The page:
Body WeightDose VolumeNumber of full doses per pack:
2.5 Litre5 Litre
50kg5 ml5001000
100kg10 ml250500
150kg15 ml166333
200kg20 ml125250
250kg25 ml100200
300kg30 ml83166
350kg35 ml71142
400kg40 ml62125
450kg45 ml55111
500kg50 ml50100
550kg55 ml4590
600kg60 ml4183

Eprinex

Another very popular pour-on, Eprinex will treat and control all kinds of endoparasitic worms. It boasts sustained activity, and claims to kill more species of worms than rival pour-ons. Eprinex has a 28-day withdrawal time for beef, and no withdrawal time for milk.

Body WeightDose VolumeNumber of full doses per pack:
250 ml1 Litre2.5 Litre5 Litre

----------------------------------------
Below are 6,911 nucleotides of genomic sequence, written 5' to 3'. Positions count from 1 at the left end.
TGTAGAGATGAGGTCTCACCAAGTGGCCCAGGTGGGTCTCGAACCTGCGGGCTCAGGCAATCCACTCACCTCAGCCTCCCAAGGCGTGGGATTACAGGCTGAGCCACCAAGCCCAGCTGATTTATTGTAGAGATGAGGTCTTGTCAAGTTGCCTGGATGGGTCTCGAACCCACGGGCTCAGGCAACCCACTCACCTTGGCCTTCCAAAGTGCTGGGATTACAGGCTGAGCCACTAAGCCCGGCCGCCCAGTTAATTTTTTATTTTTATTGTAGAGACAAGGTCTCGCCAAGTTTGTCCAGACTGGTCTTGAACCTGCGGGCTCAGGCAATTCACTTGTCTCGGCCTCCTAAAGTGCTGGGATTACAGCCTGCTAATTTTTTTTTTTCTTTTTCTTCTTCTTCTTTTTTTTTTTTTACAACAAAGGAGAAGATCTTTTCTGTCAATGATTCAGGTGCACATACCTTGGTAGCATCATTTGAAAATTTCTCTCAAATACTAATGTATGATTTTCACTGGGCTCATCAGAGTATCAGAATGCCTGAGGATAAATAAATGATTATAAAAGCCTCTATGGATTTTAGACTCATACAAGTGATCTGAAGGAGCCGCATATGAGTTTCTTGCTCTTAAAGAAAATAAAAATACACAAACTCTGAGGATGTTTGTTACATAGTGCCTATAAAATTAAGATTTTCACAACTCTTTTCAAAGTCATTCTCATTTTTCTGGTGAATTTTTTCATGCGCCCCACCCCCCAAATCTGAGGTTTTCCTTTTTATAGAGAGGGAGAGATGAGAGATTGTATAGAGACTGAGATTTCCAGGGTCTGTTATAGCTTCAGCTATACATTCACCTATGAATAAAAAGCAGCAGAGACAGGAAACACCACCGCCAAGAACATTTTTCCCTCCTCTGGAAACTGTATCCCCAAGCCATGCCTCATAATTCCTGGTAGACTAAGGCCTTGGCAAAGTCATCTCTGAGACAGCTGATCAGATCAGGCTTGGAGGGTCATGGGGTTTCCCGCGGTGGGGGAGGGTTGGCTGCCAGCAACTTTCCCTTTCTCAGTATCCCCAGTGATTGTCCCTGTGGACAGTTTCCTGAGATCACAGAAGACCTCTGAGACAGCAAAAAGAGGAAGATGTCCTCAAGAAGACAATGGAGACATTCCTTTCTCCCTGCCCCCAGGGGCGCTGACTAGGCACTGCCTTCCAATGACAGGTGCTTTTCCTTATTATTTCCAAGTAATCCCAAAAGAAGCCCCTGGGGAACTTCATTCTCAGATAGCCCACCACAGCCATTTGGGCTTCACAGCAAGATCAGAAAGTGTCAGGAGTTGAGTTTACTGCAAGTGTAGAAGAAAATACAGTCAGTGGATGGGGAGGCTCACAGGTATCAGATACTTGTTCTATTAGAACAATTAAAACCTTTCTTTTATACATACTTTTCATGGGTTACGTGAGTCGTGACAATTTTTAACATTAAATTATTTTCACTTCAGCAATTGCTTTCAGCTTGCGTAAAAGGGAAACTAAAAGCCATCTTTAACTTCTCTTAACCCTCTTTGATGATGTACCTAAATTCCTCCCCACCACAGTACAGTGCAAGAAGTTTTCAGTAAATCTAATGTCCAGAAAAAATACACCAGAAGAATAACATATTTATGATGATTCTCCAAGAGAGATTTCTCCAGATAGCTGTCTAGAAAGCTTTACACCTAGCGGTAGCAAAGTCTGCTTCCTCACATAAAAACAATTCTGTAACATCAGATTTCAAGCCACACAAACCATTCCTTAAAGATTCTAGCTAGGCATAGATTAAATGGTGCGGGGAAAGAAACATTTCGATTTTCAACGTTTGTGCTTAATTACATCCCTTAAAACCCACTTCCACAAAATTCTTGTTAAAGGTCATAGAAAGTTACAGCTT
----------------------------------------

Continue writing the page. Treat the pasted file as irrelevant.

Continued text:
50kg5 ml502005001000
100kg10 ml25100250500
150kg15 ml1666166333
200kg20 ml1250125250
250kg25 ml1040100200
300kg30 ml83383166
350kg35 ml72871142
400kg40 ml62562125
450kg45 ml52255111
500kg50 ml52050100
550kg55 ml4184590
600kg60 ml4164183

 

Thanks for reading

So that’s it from the animal medicines corner for this week. As always, thanks for taking the time to read. Stomach worms are a serious concern for farmers at this time of year, for both animal welfare and farm revenue reasons. If you have any good ideas for treating them, please be sure to let us know in the comments section!

Author: Agridirect.ie

Agridirect.ie is based in Ballyconnell Co Cavan.The company was established in 1991 and is a family run business serving the Agri needs and requirements in the west Cavan area.Agridirect aim is to provide our offering of Agri products at a competitive price anywhere in the country- giving you the convenience of buying from your home.